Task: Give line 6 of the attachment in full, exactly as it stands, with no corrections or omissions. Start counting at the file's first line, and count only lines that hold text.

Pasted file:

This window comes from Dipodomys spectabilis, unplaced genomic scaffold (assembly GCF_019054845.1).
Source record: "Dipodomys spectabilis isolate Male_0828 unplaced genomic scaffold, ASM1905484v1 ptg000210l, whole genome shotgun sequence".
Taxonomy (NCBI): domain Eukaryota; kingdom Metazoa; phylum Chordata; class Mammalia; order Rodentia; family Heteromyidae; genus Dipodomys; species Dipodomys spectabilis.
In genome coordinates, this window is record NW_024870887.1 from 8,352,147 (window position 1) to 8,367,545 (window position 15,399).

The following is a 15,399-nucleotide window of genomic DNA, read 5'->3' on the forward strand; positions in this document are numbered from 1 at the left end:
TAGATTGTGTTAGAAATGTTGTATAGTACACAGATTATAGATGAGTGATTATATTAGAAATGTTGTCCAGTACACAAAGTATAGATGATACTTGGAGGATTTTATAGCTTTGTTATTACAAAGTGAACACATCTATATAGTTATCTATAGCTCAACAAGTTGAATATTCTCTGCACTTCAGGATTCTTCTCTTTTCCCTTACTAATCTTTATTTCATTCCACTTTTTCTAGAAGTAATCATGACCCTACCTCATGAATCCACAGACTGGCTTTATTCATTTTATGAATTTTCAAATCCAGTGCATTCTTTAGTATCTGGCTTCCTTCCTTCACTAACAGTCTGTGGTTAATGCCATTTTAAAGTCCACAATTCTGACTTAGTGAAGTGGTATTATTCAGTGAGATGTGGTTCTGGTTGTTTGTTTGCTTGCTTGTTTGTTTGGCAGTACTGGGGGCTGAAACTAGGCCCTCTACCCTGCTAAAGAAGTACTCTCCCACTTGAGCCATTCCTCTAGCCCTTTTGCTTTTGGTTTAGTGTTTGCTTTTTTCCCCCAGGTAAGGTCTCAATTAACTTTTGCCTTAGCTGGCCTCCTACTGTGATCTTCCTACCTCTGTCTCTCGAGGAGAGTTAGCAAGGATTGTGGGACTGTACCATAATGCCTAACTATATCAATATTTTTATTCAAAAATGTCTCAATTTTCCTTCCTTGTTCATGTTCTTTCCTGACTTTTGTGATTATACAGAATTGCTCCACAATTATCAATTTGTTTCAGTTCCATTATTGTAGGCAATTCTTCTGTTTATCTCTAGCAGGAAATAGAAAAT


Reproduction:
TAGATTGTGTTAGAAATGTTGTATAGTACACAGATTATAGATGAGTGATTATATTAGAAATGTTGTCCAGTACACAAAGTATAGATGATACTTGGAGGATTTTATAGCTTTGTTATTACAAAGTGAACACATCTATATAGTTATCTATAGCTCAACAAGTTGAATATTCTCTGCACTTCAGGATTCTTCTCTTTTCCCTTACTAATCTTTATTTCATTCCACTTTTTCTAGAAGTAATCATGACCCTACCTCATGAATCCACAGACTGGCTTTATTCATTTTATGAATTTTCAAATCCAGTGCATTCTTTAGTATCTGGCTTCCTTCCTTCACTAACAGTCTGTGGTTAATGCCATTTTAAAGTCCACAATTCTGACTTAGTGAAGTGGTATTATTCAGTGAGATGTGGTTCTGGTTGTTTGTTTGCTTGCTTGTTTGTTTGGCAGTACTGGGGGCTGAAACTAGGCCCTCTACCCTGCTAAAGAAGTACTCTCCCACTTGAGCCATTCCTCTAGCCCTTTTGCTTTTGGTTTAGTGTTTGCTTTTTTCCCCCAGGTAAGGTCTCAATTAACTTTTGCCTTAGCTGGCCTCCTACTGTGATCTTCCTACCTCTGTCTCTCGAGGAGAGTTAGCAAGGATTGTGGGACTGTACCATAATGCCTAACTATATCAATATTTTTATTCAAAAATGTCTCAATTTTCCTTCCTTGTTCATGTTCTTTCCTGACTTTTGTGATTATACAGAATTGCTCCACAATTATCAATTTGTTTCAGTTCCATTATTGTAGGCAATTCTTCTGTTTATCTCTAGCAGGAAATAGAAAAT